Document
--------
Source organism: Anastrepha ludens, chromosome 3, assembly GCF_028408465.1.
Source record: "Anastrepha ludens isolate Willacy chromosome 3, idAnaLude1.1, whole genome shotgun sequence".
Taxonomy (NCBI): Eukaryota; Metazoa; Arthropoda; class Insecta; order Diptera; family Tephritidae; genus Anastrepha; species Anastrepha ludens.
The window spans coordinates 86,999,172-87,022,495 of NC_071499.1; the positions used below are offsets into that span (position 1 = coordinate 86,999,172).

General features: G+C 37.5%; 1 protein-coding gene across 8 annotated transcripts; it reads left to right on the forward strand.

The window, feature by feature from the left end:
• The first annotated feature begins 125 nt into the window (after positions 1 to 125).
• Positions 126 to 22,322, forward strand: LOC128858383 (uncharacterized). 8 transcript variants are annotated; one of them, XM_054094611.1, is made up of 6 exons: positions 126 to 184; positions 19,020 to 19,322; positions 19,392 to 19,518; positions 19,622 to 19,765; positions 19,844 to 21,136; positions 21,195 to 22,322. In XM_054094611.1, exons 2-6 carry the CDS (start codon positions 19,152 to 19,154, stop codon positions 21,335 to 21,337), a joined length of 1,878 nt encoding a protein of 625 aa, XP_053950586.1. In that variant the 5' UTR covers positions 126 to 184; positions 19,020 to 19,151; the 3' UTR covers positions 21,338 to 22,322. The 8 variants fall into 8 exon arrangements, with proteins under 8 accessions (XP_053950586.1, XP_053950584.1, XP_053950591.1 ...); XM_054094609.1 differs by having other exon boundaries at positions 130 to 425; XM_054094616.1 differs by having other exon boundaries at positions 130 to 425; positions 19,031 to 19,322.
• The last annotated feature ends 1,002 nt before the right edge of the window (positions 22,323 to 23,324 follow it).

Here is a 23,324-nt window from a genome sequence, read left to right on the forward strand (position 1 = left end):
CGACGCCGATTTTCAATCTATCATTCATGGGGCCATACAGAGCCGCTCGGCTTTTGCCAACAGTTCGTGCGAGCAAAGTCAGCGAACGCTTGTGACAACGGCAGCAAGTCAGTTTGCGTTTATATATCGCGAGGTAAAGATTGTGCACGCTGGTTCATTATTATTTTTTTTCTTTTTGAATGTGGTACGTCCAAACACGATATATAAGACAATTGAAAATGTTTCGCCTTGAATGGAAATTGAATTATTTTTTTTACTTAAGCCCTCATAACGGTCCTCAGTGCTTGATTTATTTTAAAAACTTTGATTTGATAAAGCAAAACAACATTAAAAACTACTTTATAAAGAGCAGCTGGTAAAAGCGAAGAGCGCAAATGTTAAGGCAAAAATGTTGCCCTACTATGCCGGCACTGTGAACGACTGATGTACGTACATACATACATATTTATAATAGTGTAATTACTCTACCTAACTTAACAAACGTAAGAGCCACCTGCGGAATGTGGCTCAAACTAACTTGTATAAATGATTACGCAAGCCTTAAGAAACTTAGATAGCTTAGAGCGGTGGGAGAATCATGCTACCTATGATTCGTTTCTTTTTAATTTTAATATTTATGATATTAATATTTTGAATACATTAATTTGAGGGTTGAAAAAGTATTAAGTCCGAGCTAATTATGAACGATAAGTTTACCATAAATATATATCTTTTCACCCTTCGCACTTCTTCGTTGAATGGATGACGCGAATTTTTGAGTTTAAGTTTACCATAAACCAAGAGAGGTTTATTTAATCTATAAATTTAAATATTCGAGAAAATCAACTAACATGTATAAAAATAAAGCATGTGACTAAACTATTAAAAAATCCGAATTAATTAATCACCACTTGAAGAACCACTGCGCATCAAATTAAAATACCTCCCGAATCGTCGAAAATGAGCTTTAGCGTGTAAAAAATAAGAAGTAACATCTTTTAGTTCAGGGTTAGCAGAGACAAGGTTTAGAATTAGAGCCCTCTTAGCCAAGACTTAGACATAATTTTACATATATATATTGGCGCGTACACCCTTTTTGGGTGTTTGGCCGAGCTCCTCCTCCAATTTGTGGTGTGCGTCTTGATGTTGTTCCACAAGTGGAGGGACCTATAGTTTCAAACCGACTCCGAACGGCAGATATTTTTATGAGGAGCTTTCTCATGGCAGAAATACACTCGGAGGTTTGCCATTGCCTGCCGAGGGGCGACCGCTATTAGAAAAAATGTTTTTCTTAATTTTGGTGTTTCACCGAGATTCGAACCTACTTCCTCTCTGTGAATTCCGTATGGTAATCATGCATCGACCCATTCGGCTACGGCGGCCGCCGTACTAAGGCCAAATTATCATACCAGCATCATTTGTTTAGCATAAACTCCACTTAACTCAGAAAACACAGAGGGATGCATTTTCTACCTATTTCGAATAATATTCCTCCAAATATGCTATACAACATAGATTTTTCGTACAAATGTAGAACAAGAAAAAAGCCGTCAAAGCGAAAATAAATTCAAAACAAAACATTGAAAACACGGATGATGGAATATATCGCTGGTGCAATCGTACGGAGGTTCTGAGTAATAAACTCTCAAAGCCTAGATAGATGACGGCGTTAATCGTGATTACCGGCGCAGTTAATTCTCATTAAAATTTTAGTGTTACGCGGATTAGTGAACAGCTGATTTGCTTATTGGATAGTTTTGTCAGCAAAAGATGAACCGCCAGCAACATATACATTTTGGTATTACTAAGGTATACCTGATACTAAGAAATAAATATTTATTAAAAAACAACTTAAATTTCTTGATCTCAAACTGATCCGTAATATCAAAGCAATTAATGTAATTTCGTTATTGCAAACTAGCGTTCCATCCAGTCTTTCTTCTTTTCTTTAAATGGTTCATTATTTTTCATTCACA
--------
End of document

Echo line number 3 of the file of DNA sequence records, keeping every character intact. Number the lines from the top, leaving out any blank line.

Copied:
Taxonomy (NCBI): Eukaryota; Metazoa; Arthropoda; class Insecta; order Diptera; family Tephritidae; genus Anastrepha; species Anastrepha ludens.